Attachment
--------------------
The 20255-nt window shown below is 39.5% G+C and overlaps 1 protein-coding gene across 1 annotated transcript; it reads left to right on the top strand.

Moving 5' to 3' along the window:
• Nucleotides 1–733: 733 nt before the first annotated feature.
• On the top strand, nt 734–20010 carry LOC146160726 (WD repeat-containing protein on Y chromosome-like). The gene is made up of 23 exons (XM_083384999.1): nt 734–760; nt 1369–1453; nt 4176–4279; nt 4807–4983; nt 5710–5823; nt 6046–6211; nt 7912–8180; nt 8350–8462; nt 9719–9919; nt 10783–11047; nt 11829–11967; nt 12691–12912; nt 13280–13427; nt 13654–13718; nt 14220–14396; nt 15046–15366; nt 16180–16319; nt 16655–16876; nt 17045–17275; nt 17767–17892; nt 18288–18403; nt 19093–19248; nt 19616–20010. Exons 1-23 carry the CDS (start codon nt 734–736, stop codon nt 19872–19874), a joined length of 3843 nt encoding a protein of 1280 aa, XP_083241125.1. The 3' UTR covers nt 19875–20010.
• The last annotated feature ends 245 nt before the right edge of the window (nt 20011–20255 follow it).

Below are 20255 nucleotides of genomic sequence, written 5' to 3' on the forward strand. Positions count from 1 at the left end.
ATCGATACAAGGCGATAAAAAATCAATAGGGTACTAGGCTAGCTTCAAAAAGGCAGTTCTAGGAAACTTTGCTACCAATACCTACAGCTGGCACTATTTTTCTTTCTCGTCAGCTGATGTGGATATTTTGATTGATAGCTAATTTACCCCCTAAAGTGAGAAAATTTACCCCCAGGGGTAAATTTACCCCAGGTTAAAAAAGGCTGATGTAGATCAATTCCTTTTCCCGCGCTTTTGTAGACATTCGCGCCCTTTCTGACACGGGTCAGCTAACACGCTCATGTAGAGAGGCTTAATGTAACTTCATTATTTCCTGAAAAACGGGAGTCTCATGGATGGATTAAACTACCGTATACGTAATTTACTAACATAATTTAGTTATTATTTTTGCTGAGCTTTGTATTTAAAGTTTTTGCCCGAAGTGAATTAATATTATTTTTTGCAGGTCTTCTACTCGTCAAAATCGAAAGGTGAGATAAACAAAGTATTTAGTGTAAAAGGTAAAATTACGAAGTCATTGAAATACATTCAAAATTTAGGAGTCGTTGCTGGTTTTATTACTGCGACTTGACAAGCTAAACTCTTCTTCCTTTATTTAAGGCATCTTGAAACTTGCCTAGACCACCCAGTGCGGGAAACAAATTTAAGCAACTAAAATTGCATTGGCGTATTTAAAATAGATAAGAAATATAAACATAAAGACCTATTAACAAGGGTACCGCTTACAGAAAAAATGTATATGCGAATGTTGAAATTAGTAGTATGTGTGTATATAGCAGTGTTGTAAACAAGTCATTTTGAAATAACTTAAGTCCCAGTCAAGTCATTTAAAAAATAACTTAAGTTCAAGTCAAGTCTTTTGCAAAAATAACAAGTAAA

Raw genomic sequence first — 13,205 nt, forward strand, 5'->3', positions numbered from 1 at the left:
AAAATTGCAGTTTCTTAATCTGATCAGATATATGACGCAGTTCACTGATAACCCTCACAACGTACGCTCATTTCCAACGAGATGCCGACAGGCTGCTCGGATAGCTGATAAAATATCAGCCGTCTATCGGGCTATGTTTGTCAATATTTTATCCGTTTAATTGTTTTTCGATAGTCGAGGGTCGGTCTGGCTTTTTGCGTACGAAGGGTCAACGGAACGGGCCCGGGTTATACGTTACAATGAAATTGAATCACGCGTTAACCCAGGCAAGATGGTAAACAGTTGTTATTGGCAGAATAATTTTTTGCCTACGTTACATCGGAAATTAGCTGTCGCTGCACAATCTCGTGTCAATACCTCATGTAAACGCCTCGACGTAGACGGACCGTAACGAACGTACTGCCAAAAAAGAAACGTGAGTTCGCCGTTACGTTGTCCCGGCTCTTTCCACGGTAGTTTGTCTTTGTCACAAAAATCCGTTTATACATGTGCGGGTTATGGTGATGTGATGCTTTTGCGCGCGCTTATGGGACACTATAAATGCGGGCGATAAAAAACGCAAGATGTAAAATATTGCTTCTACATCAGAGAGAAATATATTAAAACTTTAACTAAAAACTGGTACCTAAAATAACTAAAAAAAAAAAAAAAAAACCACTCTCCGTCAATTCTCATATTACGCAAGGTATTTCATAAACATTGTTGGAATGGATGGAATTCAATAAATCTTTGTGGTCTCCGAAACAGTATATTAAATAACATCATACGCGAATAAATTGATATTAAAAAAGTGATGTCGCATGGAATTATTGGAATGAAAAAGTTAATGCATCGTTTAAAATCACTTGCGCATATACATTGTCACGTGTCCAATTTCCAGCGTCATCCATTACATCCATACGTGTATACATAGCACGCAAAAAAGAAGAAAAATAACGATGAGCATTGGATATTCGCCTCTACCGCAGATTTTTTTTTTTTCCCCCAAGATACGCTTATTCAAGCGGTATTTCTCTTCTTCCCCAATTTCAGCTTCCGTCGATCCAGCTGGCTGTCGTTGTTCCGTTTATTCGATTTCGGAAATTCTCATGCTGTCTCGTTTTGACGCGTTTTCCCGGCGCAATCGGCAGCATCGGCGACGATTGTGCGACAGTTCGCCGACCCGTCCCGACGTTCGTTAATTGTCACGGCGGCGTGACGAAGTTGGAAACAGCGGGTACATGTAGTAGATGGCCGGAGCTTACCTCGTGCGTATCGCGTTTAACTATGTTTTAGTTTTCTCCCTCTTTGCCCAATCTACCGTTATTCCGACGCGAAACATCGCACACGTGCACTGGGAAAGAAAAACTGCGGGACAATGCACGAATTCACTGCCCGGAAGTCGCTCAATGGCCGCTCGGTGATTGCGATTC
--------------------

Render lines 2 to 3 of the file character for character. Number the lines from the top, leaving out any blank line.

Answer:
Moving 5' to 3' along the window:
• Nucleotides 1–733: 733 nt before the first annotated feature.